SI Vault
 
STRUGGLE ON FOG MOUNTAIN
Don T. Hibbard
November 12, 1979
When the roan declared war and the blizzard lashed the Bitterroot Range, the author had a brush with death
Decrease font Decrease font
Enlarge font Enlarge font
November 12, 1979

Struggle On Fog Mountain

When the roan declared war and the blizzard lashed the Bitterroot Range, the author had a brush with death

View CoverRead All Articles View This Issue
1 2 3 4 5 6

Camp lights suddenly appeared out of the swirling blackness. And Lorin, beside our tent, was taking hold of the mare's bridle. I could have sworn he muttered, "Thank God." He jarred me out of the saddle, guided me to the tent flap and left to care for the horses.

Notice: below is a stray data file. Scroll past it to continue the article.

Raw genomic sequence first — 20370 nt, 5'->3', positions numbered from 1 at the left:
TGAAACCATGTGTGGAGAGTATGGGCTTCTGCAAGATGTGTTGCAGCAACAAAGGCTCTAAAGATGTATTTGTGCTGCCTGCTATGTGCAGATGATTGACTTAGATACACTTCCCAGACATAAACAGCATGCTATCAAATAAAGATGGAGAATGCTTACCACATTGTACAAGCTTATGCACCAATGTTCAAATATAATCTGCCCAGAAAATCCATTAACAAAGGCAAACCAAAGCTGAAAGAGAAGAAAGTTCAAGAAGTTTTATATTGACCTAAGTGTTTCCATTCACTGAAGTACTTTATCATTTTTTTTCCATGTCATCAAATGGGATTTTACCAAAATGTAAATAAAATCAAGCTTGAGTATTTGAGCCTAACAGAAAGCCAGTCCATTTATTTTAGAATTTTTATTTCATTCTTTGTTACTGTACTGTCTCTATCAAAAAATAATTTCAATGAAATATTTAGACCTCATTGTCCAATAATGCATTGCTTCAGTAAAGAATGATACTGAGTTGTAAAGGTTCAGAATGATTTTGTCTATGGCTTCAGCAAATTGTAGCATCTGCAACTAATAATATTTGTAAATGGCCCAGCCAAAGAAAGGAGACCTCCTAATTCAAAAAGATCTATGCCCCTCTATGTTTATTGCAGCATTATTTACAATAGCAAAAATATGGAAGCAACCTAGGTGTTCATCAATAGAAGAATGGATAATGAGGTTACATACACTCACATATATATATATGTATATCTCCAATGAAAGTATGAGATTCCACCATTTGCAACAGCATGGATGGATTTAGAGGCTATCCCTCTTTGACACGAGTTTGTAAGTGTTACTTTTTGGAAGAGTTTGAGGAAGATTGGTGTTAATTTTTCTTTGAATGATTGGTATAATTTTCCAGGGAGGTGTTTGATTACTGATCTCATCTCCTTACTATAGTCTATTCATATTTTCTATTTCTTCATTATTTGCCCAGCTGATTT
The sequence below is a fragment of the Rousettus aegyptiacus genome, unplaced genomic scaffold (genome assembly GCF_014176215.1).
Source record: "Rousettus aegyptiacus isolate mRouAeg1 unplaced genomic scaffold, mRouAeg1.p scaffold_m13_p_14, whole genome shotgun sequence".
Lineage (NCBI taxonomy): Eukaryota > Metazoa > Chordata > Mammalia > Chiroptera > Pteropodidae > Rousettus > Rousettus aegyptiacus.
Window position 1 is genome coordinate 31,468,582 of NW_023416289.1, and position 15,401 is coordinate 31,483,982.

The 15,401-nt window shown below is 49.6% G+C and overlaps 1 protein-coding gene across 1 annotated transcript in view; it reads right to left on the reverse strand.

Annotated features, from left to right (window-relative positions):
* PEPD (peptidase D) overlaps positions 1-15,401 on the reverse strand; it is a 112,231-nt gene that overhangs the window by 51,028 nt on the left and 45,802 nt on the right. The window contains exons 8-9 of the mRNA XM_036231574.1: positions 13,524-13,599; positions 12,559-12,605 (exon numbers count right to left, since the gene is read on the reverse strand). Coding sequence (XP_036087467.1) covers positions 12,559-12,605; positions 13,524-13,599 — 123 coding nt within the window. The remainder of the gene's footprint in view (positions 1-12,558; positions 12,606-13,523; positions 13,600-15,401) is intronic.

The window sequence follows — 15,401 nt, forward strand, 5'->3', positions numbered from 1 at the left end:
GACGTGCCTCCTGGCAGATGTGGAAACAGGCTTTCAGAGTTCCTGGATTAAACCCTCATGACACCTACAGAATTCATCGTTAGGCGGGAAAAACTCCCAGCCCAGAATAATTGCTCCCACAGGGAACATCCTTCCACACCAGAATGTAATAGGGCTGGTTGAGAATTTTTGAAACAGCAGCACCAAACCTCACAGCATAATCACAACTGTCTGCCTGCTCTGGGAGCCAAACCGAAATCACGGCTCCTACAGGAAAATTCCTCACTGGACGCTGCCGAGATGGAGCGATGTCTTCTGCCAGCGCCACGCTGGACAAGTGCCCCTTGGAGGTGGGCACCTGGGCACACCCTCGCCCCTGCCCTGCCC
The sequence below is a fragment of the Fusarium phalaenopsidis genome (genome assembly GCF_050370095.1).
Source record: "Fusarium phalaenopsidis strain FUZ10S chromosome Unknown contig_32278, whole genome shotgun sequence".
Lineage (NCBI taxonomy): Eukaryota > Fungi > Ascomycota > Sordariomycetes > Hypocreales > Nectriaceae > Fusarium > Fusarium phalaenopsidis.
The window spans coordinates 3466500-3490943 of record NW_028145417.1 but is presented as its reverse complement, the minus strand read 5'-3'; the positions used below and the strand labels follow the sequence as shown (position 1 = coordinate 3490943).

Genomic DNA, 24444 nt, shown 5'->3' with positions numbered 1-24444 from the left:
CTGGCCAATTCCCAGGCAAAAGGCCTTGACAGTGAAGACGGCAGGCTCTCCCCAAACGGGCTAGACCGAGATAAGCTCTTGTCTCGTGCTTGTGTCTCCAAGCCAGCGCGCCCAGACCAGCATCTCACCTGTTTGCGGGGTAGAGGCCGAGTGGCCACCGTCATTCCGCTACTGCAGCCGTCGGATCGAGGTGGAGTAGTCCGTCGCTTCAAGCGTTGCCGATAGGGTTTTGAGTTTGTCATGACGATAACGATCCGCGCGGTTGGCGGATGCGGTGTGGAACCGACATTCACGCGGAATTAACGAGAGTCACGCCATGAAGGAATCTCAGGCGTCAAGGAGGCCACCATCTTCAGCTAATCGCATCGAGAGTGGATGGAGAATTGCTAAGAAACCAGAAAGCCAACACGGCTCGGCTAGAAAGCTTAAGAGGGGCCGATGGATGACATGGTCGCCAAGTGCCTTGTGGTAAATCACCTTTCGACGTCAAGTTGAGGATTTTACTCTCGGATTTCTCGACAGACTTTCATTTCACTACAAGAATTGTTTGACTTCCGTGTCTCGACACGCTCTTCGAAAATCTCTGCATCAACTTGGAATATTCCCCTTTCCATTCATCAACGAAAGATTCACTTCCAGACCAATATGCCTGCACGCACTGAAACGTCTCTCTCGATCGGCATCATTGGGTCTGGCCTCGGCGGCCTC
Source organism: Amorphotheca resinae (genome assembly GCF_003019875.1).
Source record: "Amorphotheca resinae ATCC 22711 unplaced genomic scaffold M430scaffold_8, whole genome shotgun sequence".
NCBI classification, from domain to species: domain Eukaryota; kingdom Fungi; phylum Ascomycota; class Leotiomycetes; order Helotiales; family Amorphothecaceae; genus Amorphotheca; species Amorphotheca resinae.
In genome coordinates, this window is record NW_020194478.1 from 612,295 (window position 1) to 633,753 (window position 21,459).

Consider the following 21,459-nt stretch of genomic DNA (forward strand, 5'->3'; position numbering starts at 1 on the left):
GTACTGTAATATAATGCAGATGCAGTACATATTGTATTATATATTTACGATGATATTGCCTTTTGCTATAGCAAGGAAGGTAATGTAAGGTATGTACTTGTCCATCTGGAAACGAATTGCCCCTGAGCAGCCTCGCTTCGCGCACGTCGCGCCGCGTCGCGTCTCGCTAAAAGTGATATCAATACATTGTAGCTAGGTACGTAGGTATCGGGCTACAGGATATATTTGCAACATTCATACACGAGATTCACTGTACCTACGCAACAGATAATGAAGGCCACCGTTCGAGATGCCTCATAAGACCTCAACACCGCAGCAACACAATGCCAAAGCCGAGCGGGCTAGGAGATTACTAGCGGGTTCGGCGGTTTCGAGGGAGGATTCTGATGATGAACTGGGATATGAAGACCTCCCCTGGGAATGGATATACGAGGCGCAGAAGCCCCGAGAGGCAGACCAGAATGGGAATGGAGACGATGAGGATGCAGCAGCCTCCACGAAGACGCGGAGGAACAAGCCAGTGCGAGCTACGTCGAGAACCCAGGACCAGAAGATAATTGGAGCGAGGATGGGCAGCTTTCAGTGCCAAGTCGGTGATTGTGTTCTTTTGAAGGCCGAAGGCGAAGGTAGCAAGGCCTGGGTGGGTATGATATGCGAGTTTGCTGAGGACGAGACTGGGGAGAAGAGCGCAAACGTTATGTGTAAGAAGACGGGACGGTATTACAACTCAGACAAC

For three days and nights snow fell heavily, and howling winds piled it around in great drifts. For three days 10 carloads of us stayed in our tents, except when nature made us tunnel out. We shared food and fuel oil, and were grateful for the warmth and shelter from the cold and wind.

When the storm broke, a small plane flew over from Salmon City, dropping fuel and newspapers and telling us we had been marooned. The packer rode out and arranged for a bulldozer to come and clear a trail down the mountain.

Before leaving I walked down to the corral. My roan was there with the other horses. He walked a few steps in my direction, his ugly countenance almost saying, "Do you want to go another round, bub?"

"Not me," I said aloud.

1 2 3 4 5 6